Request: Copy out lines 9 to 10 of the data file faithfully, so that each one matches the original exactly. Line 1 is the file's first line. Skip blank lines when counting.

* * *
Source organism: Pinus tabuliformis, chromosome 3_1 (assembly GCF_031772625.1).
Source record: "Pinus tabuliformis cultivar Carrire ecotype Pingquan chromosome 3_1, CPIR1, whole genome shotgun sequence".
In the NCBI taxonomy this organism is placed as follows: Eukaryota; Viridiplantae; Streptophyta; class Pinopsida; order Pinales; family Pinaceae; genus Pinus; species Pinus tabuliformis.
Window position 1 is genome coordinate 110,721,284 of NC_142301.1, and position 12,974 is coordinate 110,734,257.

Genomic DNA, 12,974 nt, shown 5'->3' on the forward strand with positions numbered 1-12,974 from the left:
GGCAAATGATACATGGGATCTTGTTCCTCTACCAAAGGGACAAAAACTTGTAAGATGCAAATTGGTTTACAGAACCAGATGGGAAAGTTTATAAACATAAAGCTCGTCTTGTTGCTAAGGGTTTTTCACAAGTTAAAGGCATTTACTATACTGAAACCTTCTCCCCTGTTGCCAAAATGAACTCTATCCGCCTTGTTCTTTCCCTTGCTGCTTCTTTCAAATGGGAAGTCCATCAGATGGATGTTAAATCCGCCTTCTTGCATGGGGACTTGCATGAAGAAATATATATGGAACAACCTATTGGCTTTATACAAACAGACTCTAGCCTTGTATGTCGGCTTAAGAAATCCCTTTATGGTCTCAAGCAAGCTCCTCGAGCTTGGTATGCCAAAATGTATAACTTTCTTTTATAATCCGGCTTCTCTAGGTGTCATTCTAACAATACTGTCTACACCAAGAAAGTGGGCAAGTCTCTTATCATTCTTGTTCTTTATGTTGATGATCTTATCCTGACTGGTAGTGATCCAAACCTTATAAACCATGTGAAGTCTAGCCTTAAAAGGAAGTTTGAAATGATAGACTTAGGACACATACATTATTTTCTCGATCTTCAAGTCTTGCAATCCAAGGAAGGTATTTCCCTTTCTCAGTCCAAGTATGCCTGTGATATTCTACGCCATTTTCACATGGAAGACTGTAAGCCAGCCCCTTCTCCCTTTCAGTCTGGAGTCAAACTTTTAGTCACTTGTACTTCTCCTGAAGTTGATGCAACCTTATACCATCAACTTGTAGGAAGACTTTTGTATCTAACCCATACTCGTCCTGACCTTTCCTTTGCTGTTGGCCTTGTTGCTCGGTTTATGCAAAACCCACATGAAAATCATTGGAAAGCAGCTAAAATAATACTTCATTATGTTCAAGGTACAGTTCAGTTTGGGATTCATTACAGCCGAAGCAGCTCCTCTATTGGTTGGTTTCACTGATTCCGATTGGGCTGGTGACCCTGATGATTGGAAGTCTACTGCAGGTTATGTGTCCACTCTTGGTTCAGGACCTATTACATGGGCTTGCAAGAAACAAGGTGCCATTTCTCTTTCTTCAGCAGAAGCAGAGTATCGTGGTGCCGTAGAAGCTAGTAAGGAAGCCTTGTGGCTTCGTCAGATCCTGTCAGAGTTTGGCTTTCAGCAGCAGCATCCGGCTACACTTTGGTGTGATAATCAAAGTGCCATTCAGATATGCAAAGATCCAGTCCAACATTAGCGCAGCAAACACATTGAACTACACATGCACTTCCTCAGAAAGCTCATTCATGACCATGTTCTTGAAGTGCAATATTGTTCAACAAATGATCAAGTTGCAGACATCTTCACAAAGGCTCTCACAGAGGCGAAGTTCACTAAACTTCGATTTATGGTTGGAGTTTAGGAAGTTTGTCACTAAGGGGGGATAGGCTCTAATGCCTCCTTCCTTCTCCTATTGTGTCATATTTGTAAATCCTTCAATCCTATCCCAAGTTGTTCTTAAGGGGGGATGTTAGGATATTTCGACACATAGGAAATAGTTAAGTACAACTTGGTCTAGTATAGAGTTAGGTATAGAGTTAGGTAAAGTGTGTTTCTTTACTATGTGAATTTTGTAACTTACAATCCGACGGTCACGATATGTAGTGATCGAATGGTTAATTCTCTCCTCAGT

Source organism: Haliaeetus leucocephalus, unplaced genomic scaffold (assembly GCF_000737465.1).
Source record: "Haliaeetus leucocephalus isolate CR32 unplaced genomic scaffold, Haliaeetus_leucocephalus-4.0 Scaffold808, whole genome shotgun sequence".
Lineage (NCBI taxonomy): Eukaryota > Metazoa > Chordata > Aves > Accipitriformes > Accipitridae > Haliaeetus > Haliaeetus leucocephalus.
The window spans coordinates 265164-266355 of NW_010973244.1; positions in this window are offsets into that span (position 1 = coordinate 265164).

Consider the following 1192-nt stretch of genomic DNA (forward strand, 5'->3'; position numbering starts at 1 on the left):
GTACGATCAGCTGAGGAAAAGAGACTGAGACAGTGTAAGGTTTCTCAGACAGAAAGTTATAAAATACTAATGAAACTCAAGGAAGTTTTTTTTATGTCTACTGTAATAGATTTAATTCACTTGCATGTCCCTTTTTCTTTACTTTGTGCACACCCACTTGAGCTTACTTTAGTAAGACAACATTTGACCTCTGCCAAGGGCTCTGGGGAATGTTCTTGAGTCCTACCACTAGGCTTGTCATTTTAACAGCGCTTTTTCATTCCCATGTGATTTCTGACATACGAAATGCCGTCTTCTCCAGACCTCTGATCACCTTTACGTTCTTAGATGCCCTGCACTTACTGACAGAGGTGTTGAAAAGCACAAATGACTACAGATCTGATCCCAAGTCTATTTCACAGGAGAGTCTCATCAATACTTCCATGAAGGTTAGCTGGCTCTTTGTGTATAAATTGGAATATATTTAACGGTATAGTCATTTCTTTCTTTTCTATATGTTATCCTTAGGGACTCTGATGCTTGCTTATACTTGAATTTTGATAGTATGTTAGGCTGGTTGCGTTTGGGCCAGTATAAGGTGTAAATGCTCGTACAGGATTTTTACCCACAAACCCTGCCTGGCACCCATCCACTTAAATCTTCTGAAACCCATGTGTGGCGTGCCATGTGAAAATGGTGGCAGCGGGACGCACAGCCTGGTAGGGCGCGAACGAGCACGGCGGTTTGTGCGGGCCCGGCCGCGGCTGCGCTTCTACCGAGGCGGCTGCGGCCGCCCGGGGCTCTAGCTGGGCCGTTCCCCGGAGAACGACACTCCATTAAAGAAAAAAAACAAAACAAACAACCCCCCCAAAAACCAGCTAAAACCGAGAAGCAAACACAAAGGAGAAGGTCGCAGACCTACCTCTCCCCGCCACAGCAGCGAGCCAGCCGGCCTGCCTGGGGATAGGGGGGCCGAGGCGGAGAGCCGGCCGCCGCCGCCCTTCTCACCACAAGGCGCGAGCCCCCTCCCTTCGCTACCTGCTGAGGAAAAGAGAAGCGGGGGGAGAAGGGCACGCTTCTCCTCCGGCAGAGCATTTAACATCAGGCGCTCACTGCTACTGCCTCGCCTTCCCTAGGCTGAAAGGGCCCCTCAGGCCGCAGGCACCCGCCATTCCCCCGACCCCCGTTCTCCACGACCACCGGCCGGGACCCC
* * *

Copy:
Lineage (NCBI taxonomy): Eukaryota > Metazoa > Chordata > Aves > Accipitriformes > Accipitridae > Haliaeetus > Haliaeetus leucocephalus.
The window spans coordinates 265164-266355 of NW_010973244.1; positions in this window are offsets into that span (position 1 = coordinate 265164).